If you’ve ever seen a politician being asked a question they don’t want to answer, you may conclude that it’s very easy to dodge topics you want to avoid. Simply change the subject and start talking about a different topic, regardless of its relation to the original question! But – chances are the question you dodged will come up again.
In the workplace it isn’t always wise to dodge certain questions. You need to know how to handle difficult questions and find ways to satisfy the questioner. Strategies can range from politely declining to answer, to providing information in a controlled, limited way.
The following strategies will help you stay prepared for difficult questions, and make sure you don’t start sounding like an untrustworthy politician!
Start by making sure you have fully understood the question
If there’s a particular topic you are worried will be raised, that you’d rather avoid, it’s not uncommon to make assumptions which feed your fears. People aren’t always clear with their language and without stopping for clarification, you could assume they are asking about something, they are not. So the first thing to do is to clarify the question. Repeat the question back to the questioner and keep it simple. Don’t read more into the question or add more in your answer, than is necessary.
If a difficult question arises, make sure you take your time and consider how you are going to respond before leaping in. A great trick to buy time is to repeat or rephrase the question. This will give you an opportunity to stall and think of ways to consider the right information to answer the question comfortably.
Answer just a part of the question
If answering the entire question is uncomfortable, find a part of it you can address. This may be enough to temporarily satisfy the questioner.
Sometimes you just don’t know the answer. Rather than try to talk your way through this, it is often better to be upfront and honest. You can simple state you do not have sufficient information to provide an adequate answer. By doing so you are giving the questioner and the question respect. You are showing you take it seriously and want to provide the best and most complete answers you can. You can always state that you will do some research and get back to them at a later time.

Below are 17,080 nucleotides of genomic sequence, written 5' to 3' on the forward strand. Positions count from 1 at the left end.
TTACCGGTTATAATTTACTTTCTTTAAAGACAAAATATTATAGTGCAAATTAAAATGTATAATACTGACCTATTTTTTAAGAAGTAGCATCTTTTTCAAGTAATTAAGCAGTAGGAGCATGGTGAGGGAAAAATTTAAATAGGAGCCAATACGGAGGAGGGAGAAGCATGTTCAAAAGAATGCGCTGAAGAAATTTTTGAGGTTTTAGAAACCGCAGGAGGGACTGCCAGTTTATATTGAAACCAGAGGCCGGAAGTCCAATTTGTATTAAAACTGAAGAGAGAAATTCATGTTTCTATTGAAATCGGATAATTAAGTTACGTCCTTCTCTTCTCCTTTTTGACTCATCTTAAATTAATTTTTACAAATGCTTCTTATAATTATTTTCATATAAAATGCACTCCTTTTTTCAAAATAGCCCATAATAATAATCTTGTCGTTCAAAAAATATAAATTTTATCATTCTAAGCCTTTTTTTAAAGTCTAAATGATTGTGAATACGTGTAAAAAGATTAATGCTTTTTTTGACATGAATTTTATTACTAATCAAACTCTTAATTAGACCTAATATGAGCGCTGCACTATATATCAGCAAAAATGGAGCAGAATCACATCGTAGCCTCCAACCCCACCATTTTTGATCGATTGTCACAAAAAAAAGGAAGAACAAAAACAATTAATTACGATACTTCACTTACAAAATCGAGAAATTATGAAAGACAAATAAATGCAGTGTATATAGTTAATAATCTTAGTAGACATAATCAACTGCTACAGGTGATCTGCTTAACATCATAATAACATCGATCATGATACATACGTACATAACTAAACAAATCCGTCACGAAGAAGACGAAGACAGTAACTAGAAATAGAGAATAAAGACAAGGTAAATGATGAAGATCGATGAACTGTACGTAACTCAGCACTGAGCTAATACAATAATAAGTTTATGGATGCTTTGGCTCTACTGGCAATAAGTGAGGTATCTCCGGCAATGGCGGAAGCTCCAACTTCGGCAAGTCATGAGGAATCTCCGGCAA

Get the focus right
When we communicate we generally do one of three things; we talk about ourselves, we talk about a context, or we talk about others. Most of us tend to talk about ourselves, and the content. After all, it’s what we know best. But if you want to really connect with your audience, you need to talk about them. This can be as simple as changing your pronouns. Changing ‘I’ into ‘you’, can shift the focus. For example, “why do you think that?” Pushes the topic away from you and back onto the questioner.
So we need to be careful not to just change the subject, but it is possible to divert a question to a different topic. For example, you could say, “this seems is related to…. This is what is happening with that.” This technique is known as ‘bridging’. Bridging acknowledges the question but moves on to another topic, “yes, I see what you’re saying, let’s consider this…(other topic).”
Acknowledge the questioner
A difficult question is often made when a person is concerned, stressed, anxious, angry or frustrated. It is important to acknowledge this. By saying, “I understand you are frustrated/ angry/ anxious etc..” you give the questioner some control over the conversation by acknowledging them. This in itself can often calm them down.
Control your tone and body language
You can always refuse to answer a question. This is entirely your prerogative, but make sure you do so politely. If your tone or body language is negative and defensive this will not help you. Keep relaxed, maintain eye contact, and hold yourself in a neutral position – avoid arm folding, for example. Try not to give yes or no answers. Always add further information about things you are willing to share. By remaining in control of yourselves you will put others at ease.
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